Computer Forensics

Computer Forensics



Computer Forensics
The investigator waited until midnight,​ when the​ plant was empty,​ and thousands of​ computers had slipped into screen-saver slumber .​
Furtively,​ he sat in​ front of​ a​ colleague’s personal computer .​
In half an​ hour,​ the​ detective made an​ exact copy of​ the​ colleague’s hard drive .​
Then,​ using a​ program called Encase,​ he uncovered hundreds of​ pоrnographic images,​ which eventually cost the​ coworker his job.
Workplace computers are company property,​ so employers may inspect their contents .​
Only in​ Connecticut must employers inform workers of​ computer monitoring .​
According to​ the​ American Management Association,​ 45 percent of​ our nation’s large companies use computer forensics to​ electronically monitor workers’ computers.
The number of​ employees involved in​ Internet-related crimes or​ violations of​ company computer use policy is​ rising .​
Dow Chemical fired or​ disciplined 200 employees for trading dirty jokes and photos by e-mail .​
Then Xerox fired 40 workers,​ and the​ New York Times terminated 23 employees for similar violations.
Recently a​ small firm in​ Utah noticed that its servers were full .​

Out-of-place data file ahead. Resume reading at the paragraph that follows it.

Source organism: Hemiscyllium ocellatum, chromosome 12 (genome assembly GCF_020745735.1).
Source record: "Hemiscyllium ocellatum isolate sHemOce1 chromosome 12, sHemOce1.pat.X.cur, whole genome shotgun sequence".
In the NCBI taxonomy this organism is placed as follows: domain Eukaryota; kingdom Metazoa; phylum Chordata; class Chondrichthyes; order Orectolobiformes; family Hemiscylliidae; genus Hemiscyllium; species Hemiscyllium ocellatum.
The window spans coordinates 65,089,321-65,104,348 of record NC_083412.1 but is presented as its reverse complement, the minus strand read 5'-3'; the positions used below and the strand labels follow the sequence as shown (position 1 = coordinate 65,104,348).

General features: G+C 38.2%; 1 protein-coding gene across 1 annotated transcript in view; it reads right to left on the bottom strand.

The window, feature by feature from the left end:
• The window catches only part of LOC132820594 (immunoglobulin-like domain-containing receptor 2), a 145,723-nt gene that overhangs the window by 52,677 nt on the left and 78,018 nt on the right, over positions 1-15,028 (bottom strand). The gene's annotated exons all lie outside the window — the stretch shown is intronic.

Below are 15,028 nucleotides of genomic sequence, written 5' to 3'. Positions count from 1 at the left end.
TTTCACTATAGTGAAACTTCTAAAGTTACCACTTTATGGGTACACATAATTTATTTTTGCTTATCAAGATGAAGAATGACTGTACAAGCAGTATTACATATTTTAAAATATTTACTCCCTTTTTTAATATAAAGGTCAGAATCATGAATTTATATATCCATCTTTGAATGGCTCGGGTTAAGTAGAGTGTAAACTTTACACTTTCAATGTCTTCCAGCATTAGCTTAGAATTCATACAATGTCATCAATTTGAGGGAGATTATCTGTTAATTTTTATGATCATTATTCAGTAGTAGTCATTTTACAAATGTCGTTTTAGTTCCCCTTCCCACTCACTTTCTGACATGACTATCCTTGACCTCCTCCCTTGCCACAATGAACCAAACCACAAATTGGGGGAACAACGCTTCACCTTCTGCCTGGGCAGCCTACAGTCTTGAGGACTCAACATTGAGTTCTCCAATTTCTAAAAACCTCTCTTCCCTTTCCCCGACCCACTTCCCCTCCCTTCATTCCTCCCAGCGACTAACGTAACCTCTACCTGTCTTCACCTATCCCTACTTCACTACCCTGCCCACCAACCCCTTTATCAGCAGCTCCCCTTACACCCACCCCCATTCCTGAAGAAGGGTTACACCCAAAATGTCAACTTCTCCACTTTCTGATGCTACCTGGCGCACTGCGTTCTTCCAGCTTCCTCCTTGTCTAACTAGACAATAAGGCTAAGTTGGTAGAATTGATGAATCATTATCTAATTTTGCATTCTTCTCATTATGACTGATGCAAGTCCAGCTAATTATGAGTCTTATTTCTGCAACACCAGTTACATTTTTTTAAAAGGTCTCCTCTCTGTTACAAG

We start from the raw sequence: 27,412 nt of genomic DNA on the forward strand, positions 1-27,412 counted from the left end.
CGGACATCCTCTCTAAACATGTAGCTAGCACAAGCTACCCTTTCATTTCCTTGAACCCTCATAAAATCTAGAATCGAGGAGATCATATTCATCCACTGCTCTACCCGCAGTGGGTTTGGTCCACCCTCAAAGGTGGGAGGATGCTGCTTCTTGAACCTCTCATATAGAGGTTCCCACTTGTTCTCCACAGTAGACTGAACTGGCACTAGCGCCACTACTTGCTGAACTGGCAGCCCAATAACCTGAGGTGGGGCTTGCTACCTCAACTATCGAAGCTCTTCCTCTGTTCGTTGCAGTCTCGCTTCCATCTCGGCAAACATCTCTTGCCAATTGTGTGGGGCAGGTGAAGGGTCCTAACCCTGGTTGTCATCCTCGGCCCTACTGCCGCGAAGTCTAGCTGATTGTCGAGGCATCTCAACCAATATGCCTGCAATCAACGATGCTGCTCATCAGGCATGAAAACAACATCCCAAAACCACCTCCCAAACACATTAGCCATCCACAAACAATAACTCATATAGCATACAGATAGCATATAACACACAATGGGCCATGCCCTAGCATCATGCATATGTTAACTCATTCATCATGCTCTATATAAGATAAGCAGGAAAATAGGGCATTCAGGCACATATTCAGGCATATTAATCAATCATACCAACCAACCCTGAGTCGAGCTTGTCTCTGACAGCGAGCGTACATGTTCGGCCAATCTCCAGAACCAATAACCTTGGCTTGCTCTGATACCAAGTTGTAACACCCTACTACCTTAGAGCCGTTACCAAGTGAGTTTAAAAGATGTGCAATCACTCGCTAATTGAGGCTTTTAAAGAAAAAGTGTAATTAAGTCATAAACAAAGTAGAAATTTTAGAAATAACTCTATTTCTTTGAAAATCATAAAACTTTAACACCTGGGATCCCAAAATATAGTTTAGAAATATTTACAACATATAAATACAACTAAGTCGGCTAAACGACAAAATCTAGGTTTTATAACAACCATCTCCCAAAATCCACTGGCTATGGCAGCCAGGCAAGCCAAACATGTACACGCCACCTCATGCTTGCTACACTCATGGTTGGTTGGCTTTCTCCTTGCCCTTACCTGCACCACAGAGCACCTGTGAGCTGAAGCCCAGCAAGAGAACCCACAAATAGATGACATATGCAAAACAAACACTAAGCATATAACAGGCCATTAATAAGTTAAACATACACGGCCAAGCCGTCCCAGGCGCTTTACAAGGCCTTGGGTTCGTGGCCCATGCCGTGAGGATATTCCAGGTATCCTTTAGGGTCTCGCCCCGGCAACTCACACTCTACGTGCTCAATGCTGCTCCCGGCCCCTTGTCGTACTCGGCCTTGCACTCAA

An employee remarked that several workers were regularly downloading music albums from Napster .​
The albums ended up on​ the​ servers,​ taking up megabytes of​ valuable space .​
An innocent (or intentional?) act had disrupted this company’s day-to-day operations.
Smaller businesses usually can’t afford the​ $200-450-per-hour fees charged by computer forensics consultants .​
But,​ by publishing company computer/internet policies and corresponding consequences for violations,​ requiring employees to​ sign compliance documents,​ regularly checking e-mail and hard drive contents,​ and asking employees to​ report infractions,​ small businesses can begin to​ police their own computer systems .​
Making employees aware that forensic software and personnel are available could deter some workers from wrongdoing .​
Call AmCheck for assistance in​ developing a​ computer use policy at​ 888-AMCHECK.
(Source: Miller,​ Greg High-Tech Snooping All in​ Day’s Work; Security: Some Firms Are Now Using Computer Investigators to​ Uncover Employee Wrongdoing Los Angeles Times HR News Wire.)




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